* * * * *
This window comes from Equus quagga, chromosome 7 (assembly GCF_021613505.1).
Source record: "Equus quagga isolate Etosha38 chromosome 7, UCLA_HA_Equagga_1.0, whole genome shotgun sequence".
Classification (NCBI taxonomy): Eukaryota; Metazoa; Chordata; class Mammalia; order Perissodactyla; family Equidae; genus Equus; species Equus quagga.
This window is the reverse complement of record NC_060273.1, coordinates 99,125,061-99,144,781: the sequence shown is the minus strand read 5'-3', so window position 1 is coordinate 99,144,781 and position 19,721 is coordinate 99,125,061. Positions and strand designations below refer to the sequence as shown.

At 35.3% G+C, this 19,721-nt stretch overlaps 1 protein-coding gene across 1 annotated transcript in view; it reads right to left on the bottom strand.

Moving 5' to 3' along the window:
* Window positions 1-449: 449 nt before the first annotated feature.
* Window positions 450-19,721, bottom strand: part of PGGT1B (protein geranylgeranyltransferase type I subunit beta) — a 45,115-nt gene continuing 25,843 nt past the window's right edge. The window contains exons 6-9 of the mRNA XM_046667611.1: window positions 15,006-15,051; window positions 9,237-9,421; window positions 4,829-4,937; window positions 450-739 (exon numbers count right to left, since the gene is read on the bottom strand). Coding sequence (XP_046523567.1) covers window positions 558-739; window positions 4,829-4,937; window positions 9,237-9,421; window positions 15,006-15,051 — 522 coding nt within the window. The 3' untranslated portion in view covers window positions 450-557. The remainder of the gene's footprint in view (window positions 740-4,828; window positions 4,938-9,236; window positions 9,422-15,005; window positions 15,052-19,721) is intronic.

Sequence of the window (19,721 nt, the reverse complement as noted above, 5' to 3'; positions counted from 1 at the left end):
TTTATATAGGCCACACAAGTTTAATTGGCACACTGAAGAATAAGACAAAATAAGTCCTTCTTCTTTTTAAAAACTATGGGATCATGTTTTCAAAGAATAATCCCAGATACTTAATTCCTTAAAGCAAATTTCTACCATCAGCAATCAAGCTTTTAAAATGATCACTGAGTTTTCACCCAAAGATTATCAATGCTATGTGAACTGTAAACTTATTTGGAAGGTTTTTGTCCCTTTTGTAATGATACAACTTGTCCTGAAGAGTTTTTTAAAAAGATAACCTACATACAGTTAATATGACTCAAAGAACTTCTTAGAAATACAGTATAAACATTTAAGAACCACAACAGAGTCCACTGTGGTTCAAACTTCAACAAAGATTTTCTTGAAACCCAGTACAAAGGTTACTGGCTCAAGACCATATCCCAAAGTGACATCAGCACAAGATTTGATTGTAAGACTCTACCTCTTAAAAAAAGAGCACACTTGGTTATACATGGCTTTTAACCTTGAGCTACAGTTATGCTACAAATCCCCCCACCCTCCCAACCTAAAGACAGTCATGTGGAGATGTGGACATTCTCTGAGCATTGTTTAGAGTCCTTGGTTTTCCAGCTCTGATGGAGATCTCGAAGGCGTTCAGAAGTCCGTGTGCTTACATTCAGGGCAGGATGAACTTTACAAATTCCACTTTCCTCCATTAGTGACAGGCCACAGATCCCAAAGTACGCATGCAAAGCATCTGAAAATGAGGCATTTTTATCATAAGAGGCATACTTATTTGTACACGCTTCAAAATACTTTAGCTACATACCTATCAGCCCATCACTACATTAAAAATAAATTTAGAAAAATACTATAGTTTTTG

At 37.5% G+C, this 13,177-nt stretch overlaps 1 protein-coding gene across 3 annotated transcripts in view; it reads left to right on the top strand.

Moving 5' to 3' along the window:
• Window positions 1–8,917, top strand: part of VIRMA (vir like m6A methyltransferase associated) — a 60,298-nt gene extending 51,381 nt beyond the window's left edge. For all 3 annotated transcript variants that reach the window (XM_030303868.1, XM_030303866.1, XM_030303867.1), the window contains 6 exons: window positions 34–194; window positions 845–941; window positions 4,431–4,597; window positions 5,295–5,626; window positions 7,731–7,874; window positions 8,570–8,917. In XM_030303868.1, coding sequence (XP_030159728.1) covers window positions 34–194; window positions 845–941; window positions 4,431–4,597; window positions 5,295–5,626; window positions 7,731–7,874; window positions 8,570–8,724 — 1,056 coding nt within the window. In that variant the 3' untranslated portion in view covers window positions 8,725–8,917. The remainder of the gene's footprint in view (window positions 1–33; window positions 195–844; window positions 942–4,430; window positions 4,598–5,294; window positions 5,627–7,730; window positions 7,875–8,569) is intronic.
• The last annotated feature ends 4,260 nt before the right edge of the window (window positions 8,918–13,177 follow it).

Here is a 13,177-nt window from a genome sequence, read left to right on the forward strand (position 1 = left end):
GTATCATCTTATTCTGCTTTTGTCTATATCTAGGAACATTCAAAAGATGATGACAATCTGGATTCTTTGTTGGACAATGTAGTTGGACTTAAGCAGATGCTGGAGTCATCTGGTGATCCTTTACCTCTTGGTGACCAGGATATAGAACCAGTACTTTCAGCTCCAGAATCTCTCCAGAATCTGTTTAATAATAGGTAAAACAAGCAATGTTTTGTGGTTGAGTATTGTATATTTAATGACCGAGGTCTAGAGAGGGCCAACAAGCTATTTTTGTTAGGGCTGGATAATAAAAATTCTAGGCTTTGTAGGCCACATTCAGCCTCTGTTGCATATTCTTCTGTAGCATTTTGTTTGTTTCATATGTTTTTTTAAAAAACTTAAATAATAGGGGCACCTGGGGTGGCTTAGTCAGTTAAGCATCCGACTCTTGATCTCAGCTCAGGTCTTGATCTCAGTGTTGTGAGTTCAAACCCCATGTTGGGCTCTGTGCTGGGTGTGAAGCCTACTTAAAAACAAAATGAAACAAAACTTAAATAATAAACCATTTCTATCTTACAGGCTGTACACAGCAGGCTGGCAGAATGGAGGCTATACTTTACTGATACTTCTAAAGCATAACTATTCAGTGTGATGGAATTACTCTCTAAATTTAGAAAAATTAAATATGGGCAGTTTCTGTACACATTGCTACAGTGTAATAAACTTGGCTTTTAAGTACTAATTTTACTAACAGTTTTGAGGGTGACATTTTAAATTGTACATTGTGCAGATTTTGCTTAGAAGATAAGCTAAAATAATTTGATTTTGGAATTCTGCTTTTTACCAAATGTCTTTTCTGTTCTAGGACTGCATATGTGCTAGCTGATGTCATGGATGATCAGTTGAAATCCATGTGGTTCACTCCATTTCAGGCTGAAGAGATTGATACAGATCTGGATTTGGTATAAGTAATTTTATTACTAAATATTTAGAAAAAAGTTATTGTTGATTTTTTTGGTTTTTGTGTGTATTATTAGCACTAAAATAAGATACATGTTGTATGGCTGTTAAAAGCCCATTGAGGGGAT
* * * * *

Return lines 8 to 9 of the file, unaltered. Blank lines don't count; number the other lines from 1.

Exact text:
* Window positions 450-19,721, bottom strand: part of PGGT1B (protein geranylgeranyltransferase type I subunit beta) — a 45,115-nt gene continuing 25,843 nt past the window's right edge. The window contains exons 6-9 of the mRNA XM_046667611.1: window positions 15,006-15,051; window positions 9,237-9,421; window positions 4,829-4,937; window positions 450-739 (exon numbers count right to left, since the gene is read on the bottom strand). Coding sequence (XP_046523567.1) covers window positions 558-739; window positions 4,829-4,937; window positions 9,237-9,421; window positions 15,006-15,051 — 522 coding nt within the window. The 3' untranslated portion in view covers window positions 450-557. The remainder of the gene's footprint in view (window positions 740-4,828; window positions 4,938-9,236; window positions 9,422-15,005; window positions 15,052-19,721) is intronic.

Sequence of the window (19,721 nt, the reverse complement as noted above, 5' to 3'; positions counted from 1 at the left end):